if , then

That is, if we want the final amount to be zero, then we should try 0 enter, and then enter ( ans + 50,000) / 1.1, and nineteen enters later we will have built back up to \$418,246, the required amount. We can see that it actually costs less than half of the million dollar prize to finance it, even after adding on the initial payment.

7) An old method for finding square roots is based on the following argument. If we want the square root of the number N let's make a guess of R, it really doesn't have to be close. If R is too small then N/R is too big and conversely, so why not average R and N/R. It will be a better approximation: Root New = .5 ( Root Old + N / Root Old). Let's try an example by finding the square root of 40, I think it's about five. We start with 5 enter, then .5 ( ans + 40 / ans ) and four iterations of enter gives us an approximation of 6.32455532. The speed of convergence is startling the first few times you see it. Try a horrible guess for the square root of 40, say 75, and you still get there very quickly. I don't want to hear that the square root key will do the job much more easily; we are on to something very interesting here.

8) This last example is actually a special case of a powerful method for finding the roots of equations. It is known as Newton's Method, after the co-inventor of calculus, and, when it is used carefully, it converges on roots of equations very quickly. Start by approximating a root of a function F, we will call our guess R and enter it Then we punch in as we iterate with the enter key we see the sequence converge on the root. It is actually not even necessary to type in the function and its derivative if you first enter the function in the y= menu, say as y1. Again we choose an approximate root and enter it. Next punch in , hit the enter key, and off we go toward the root. Newton's Method is temperamental for some functions in some intervals so we have to be careful.

9) As our penultimate example we will do something on the TI-82 which was impossible ( I think) on the TI-81. Using only answer key iteration we can generate the terms of the Fibonacci sequence 1,1,2,3,5,8,13,. . . , where each term is the sum of the previous two. This 700 year old sequence turns up in a variety of places in the study of growth patterns. Its recursive definition is where and . Because it requires two previous levels of information to calculate a present value, the information will not fit on the TI-81 line. However, on the TI-82 the colon button allows us to put multiple instructions on one line. We will store 1 in alpha A and 1 in alpha B and then type A + B sto T : B sto A : T sto B and iterating with the enter key generates the Fibonacci numbers.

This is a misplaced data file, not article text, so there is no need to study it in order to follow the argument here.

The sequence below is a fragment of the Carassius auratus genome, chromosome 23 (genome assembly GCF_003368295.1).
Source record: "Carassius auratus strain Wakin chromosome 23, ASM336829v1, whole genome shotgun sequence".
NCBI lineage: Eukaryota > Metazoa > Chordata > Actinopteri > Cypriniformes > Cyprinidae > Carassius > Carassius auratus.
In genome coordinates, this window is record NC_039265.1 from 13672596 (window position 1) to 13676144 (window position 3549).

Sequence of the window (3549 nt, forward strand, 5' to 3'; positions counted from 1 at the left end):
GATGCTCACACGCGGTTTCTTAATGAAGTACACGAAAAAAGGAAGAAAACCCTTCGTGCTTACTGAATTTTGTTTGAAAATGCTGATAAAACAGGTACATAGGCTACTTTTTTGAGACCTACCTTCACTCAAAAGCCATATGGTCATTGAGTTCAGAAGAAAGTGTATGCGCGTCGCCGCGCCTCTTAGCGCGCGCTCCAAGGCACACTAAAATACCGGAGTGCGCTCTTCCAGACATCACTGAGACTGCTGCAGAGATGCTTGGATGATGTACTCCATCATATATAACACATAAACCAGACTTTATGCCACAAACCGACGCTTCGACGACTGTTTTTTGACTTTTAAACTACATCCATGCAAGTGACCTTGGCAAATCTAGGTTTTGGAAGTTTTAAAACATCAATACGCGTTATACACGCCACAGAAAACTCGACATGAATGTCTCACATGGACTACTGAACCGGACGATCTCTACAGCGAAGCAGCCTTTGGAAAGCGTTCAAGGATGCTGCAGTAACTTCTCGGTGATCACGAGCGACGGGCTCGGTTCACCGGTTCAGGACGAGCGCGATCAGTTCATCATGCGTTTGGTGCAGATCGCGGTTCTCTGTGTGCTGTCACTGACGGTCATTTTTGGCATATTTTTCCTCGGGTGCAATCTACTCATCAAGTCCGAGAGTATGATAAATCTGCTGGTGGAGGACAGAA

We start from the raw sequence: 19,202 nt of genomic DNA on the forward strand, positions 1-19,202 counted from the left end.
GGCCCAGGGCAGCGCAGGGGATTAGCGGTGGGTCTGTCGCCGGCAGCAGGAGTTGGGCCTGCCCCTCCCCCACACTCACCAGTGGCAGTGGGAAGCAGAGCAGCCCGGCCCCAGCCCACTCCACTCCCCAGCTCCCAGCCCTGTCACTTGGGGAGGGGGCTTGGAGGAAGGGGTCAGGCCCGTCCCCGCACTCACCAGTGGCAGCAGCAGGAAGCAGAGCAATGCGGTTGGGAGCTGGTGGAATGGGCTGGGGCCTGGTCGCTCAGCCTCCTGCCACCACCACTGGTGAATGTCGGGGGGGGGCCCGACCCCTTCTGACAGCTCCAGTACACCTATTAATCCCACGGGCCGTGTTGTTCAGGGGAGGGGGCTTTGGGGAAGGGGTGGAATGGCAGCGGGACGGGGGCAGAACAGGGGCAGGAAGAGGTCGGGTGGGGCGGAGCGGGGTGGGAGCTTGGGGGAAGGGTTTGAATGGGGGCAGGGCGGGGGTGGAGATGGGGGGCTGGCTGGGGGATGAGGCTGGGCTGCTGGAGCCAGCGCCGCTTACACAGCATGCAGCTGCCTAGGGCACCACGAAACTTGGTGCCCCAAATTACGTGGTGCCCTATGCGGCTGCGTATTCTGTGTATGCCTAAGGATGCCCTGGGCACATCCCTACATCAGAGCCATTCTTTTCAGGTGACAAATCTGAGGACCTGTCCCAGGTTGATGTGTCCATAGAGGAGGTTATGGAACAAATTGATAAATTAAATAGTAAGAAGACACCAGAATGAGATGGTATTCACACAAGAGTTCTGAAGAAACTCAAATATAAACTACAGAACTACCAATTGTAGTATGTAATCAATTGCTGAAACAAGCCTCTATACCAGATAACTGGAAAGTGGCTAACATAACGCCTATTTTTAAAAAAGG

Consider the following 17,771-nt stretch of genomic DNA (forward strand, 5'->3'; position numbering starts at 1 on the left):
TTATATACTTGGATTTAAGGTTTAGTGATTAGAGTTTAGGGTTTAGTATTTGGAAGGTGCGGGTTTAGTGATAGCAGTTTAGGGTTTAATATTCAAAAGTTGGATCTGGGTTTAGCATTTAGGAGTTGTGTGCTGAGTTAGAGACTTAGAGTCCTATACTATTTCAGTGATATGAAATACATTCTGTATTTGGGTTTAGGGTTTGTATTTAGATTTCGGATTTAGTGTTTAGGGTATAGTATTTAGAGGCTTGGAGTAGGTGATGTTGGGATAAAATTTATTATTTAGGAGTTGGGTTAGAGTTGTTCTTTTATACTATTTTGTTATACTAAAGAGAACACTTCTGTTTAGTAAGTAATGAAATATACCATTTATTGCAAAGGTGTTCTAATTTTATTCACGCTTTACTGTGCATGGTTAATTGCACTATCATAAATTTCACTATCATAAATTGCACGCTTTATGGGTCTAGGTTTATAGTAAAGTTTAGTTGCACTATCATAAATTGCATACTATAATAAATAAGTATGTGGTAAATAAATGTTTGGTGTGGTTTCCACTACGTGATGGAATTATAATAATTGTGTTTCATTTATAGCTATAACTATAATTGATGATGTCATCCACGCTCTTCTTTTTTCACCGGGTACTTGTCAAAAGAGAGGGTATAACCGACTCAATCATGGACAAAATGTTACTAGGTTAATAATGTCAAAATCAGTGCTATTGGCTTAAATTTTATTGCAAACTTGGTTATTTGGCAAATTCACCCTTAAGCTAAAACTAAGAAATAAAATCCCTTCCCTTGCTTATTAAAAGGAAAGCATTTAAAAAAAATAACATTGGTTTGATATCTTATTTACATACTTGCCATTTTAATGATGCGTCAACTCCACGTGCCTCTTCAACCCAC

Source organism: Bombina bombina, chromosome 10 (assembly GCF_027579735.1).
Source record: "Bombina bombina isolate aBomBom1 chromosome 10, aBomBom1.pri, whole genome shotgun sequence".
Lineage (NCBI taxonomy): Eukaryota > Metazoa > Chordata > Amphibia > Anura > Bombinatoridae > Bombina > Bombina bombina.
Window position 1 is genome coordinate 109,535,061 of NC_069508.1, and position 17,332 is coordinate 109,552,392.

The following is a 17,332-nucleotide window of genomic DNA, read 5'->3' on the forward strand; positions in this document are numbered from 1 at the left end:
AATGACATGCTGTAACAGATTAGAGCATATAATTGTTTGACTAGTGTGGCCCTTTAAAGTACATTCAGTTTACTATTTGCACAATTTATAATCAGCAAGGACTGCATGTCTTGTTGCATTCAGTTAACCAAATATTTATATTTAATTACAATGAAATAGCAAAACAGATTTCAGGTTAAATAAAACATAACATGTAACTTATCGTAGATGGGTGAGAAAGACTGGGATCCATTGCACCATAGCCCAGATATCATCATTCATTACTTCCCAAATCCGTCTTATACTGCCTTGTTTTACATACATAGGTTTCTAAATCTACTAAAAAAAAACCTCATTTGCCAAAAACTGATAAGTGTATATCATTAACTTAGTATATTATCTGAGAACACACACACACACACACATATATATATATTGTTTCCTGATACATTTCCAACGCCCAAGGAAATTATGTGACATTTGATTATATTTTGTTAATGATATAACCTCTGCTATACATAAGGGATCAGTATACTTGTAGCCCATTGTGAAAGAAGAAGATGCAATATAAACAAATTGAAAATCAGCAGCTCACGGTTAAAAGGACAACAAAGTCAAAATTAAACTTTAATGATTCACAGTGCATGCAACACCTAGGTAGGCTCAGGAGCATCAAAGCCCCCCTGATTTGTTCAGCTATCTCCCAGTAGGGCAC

10) This list of iteration "schemes" is certainly not complete. It is intended to promote interest, curiosity, and experimentation by students and teachers. For our last exercise we will return to the study of population and consider a more realistic model. This one looks at constrained growth, assuming that environments have carrying capacities which tend to slow down growth rates as these capacities are approached. This is known as the logistic model and has the basic form In this form P is taken to be a fraction of the possible population . K is a growth factor, typically , but feel free to experiment.

Take a starting population of .2, that is, 20% of the carrying capacity, and enter it. Now we pick 2 for K and type in 2 ans ( 1 - ans ) and watch as the population converges to 0.5. Did you expect this stability? Experiment and you will find that the starting population is not important. This value of K leads to a fixed point of 0.5. As K climbs, the function displays an incredibly sensitive dependence on the initial value of K. We find populations which cycle between two values, or four values, and finally, as K creeps toward 4, we find the onset of chaos. This chaotic behavior of a disarmingly simple quadratic function is a topic of current research in mathematics.

Iteration of such simple quadratics using complex numbers is what generates the infinitely refined Mandelbrot Set and its associated Julia Sets, objects of breathtaking beauty and equally breathtaking mathematical complexity.